Thursday, October 16, 2003
The Society's Annual General Meeting is scheduled to be held at 7:30 p.m. on October 16, 2003, at SPEC, 2150 Maple Street, Vancouver, B.C. (Two blocks west of Burrard St., between 5th and Ave., immediately north of the train tracks).
Our guest will be Dan Weary, PhD, professor at UBC,s Faculty of Agricultural Sciences. Prof. Weary, who did his PhD in zoology, studies the sounds that animals make, their meaning and implications. He will speak on the topic of animal vocalisation, animal communication and its importance to animal welfare where animals are kept in noisy conditions like those on modern commercial farms.
Please join us on October 16 - everyone is welcome!
In our Spring 2003 newsletter we wrote about a North Shore News article on a court decision in a neighbour-to-neighbour noise problem from amplified music. It was reported that a neighbour of a couple rehearsing music complained to West Vancouver authorities soon after they had moved there. Under the Freedom of Information and Protection of Privacy Act we obtained information on that case from the West Vancouver Police and the Permits, Licences and Bylaws Department of the District of West Vancouver, as well as a copy of the judge,s ruling.
The police record states that police attended there12 times between July 20, 2001 and October 1, 2002. Several times they heard no noise upon arrival and advised the homeowner of the by-law or to turn down the music. They heard noise 3 times and each time issued a ticket under section 2 of the West Vancouver Noise By-law 3908. The noisy homeowner challenged the fine in court, arguing that the by-law infringed on her constitutional right to Freedom of Expression.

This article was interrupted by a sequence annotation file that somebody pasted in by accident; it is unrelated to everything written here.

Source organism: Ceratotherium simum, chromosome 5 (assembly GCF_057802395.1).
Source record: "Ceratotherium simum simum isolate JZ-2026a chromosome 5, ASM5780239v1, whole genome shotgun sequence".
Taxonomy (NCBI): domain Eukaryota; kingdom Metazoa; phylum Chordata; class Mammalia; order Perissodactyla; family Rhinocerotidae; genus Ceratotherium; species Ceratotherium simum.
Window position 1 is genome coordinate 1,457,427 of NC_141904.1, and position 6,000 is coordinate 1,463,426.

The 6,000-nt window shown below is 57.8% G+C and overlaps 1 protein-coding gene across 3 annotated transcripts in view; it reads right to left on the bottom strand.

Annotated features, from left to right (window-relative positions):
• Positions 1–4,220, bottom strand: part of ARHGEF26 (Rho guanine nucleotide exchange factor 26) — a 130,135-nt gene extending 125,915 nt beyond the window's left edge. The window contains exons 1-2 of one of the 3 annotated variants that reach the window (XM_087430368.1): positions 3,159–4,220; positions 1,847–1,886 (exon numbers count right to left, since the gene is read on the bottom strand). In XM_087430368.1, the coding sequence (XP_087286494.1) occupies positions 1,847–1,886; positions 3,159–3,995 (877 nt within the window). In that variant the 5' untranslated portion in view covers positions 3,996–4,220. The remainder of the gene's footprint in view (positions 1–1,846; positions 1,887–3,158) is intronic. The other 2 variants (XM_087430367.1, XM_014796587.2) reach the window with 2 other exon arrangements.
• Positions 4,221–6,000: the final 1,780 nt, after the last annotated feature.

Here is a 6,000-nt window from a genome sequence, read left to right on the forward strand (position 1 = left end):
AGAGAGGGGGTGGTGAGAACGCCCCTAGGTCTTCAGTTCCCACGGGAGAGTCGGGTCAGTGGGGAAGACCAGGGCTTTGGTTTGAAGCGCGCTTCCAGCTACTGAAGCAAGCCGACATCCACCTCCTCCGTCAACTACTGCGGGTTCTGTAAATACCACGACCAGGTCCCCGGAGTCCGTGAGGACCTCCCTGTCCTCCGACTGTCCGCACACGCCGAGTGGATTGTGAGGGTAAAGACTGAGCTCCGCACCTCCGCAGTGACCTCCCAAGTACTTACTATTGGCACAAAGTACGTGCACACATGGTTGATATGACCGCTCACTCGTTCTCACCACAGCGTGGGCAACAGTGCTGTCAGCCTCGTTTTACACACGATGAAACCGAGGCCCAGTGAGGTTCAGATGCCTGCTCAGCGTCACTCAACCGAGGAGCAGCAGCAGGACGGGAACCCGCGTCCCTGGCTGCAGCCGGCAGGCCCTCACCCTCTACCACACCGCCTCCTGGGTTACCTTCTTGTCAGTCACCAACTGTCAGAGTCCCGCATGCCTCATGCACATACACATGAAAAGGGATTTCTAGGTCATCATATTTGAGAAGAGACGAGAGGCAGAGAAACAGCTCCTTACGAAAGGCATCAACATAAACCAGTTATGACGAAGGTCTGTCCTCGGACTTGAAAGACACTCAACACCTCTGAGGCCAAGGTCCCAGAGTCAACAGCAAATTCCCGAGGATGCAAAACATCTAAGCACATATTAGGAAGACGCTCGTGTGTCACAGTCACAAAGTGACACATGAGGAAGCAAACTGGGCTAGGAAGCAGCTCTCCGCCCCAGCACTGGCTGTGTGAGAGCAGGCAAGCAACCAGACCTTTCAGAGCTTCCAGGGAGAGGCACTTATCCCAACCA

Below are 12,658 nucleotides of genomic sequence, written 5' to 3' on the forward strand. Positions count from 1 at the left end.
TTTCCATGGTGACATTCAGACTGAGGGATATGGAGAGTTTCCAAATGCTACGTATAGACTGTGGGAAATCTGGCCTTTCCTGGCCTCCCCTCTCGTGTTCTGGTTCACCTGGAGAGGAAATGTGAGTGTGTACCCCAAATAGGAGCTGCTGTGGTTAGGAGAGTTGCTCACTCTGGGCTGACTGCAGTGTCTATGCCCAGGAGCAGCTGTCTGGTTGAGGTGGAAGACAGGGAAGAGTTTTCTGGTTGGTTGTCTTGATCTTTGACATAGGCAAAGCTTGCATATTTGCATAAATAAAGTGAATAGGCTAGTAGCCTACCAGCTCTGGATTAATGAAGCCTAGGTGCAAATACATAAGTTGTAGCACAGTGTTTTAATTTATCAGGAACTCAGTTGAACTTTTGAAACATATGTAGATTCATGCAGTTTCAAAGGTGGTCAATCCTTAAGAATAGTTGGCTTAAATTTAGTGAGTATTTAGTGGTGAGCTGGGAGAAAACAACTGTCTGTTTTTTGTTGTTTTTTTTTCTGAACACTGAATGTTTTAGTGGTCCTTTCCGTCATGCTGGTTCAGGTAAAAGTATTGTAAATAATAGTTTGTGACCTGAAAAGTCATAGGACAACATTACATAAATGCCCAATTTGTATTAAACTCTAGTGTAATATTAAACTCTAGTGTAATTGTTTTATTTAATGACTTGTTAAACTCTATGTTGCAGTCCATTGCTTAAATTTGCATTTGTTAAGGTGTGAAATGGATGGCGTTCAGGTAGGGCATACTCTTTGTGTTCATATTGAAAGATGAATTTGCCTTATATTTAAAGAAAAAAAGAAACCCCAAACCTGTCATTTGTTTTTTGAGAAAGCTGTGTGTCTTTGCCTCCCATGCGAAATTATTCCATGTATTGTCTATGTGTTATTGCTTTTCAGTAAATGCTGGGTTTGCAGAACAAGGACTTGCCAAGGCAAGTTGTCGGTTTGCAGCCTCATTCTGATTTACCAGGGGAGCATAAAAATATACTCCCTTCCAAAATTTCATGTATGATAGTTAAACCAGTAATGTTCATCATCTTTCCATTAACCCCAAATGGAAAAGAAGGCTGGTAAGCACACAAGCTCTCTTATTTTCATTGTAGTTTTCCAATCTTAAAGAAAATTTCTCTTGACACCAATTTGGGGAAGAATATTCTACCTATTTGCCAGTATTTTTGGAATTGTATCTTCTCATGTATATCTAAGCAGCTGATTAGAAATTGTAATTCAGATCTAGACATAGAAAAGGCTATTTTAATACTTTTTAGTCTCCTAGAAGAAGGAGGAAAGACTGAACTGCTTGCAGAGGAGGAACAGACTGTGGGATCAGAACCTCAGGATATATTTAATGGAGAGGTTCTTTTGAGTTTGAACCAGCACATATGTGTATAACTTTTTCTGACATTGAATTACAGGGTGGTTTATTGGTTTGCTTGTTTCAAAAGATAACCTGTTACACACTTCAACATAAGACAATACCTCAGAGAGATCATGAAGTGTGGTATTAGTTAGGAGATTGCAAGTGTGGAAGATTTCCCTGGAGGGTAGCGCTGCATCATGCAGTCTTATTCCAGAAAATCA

In a ruling passed on February 27, 2003, Provincial Court Judge J. Gedye agreed and vindicated the noisy homeowner. In her deliberation Judge Gedye wrote that ≥a ticket" had been issued, and referred to sections 3 and 4 of the by-law. Section 2 was never mentioned. By-laws Supervisor Rob Metcalfe said that the municipality will not appeal, but the by-law will be left as it is. An appeal was considered too expensive and not needed. We believe that this case will not set a troubling precedent due to the obvious error by the judge.
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